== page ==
The NTC is the authority for setting the rules, regulations and guidelines for the transport sector, particular the public bus transportation sector. The NTC submits various rules and conditions which are never adhered to particularly by the private bus operators. The NTC always seems to give in to the demands of the private bus mafia governed by thugs. What happened to the rule of providing a ticket to every passenger, what happened to the uniform the bus crew were supposed to dress?

Most bus conductors operating in the metropolitan area of Colombo and its suburbs do not have a conductor’s licence. Most of them can safely be categorised as drug addicts and anti-social elements. Rarely has it be known for the NTC to examine the credentials of bus conductors.

The failure on the part of Government institutions such as the NTC is diverted towards the Government and invariably to the President. The President is not omnipotent; he gets his power and strength to lead the country when government institutions are functioning properly. When the system fails, albeit not because the President is inefficient, people demand for system change and that is what Sri Lanka is facing today.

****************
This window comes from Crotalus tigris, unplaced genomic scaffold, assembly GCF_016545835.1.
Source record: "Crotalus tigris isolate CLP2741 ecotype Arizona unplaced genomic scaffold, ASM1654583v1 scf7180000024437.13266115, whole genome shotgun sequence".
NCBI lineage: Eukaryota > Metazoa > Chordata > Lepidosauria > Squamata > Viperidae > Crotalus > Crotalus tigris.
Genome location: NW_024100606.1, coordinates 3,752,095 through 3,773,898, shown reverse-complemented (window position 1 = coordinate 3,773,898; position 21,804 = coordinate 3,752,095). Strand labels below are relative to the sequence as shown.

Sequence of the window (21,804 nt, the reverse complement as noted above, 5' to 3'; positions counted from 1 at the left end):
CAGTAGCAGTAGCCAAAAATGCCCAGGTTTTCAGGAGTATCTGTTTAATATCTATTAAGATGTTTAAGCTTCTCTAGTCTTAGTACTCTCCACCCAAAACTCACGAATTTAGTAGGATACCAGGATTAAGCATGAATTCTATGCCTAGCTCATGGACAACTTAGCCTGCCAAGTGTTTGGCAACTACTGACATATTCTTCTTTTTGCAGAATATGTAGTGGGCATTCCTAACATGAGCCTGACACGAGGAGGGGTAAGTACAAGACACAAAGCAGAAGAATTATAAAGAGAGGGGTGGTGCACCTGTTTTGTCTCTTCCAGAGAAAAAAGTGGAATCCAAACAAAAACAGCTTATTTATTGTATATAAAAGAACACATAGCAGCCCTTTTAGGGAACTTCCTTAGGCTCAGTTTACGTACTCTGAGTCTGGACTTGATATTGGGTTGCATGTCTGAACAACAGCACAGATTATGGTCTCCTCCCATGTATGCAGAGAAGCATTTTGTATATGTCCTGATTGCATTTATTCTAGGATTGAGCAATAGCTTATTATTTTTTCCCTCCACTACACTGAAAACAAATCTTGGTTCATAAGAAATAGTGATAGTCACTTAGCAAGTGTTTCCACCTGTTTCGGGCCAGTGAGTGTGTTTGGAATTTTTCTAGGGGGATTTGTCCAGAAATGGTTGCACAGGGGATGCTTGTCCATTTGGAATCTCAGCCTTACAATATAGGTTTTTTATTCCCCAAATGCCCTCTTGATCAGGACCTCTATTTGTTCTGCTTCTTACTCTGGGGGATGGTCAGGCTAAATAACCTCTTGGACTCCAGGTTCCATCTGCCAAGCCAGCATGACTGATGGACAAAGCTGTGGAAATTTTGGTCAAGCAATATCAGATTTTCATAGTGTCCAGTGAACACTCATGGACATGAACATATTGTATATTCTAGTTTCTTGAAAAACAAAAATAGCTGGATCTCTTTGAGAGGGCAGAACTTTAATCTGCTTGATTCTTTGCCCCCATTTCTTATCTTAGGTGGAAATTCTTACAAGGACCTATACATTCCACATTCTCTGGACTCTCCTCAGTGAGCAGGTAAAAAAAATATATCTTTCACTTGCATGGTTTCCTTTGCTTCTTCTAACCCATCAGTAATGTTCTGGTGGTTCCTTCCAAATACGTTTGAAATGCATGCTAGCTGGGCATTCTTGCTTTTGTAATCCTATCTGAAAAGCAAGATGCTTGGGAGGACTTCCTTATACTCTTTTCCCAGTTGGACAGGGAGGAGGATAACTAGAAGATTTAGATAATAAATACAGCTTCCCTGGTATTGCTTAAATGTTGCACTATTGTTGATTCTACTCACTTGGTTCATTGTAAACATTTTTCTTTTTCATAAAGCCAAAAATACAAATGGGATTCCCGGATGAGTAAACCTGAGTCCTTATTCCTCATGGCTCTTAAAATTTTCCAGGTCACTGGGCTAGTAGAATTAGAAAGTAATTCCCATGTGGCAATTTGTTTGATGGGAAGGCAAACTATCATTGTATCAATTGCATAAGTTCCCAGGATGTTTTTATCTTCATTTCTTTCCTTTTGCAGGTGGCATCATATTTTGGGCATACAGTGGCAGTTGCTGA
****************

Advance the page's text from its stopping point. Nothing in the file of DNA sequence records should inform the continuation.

The prime responsibility for transport planning lies with the Government as a result of the growing awareness of the interdependency of transportation planners with all other aspects of the urban process. Decisions are no longer made solely on economic advantages of the Government, but now governed primarily by acceptance of criteria covering a wide range of social, economic, environmental and service impacts.

It is this vision of the Government’s responsibility that President Rajapaksa had in mind when he addressed officials of the transport sector and wanted them to discharge their duties in an efficient and transparent manner which, of course, is a far cry from reality as public service institutions of Sri Lanka have never been to serve the interest of the public as most public institutions consist of corrupt and inefficient officials.

President Rajapaksa had a plan of bringing peace and prosperity to Sri Lanka. He ensured that the city of Colombo is one of the cleanest cities in Asia.

He built walking paths for people to exercise. Today, people walk down those paths criticising Rajapaksa without really understanding what was behind his fall from grace.

Rajapaksa would have still been the President had he not surrounded himself with crooks and deceitful Ministers and heads of government departments and institutions. Perhaps the President did not realise what the motive of these persons was and trusted them without suspecting them of their intensions.

Ranil Wickremesinghe, a seasoned politicians will have a better idea as to who the crooks within Parliament are and would do well to keep them away from giving positions. There should be a change in the line of thinking in appointing persons particularly to the post of a Minister or Deputy Minister.

Those who have a tarnished record by holding positions previously should not be appointed under any circumstances.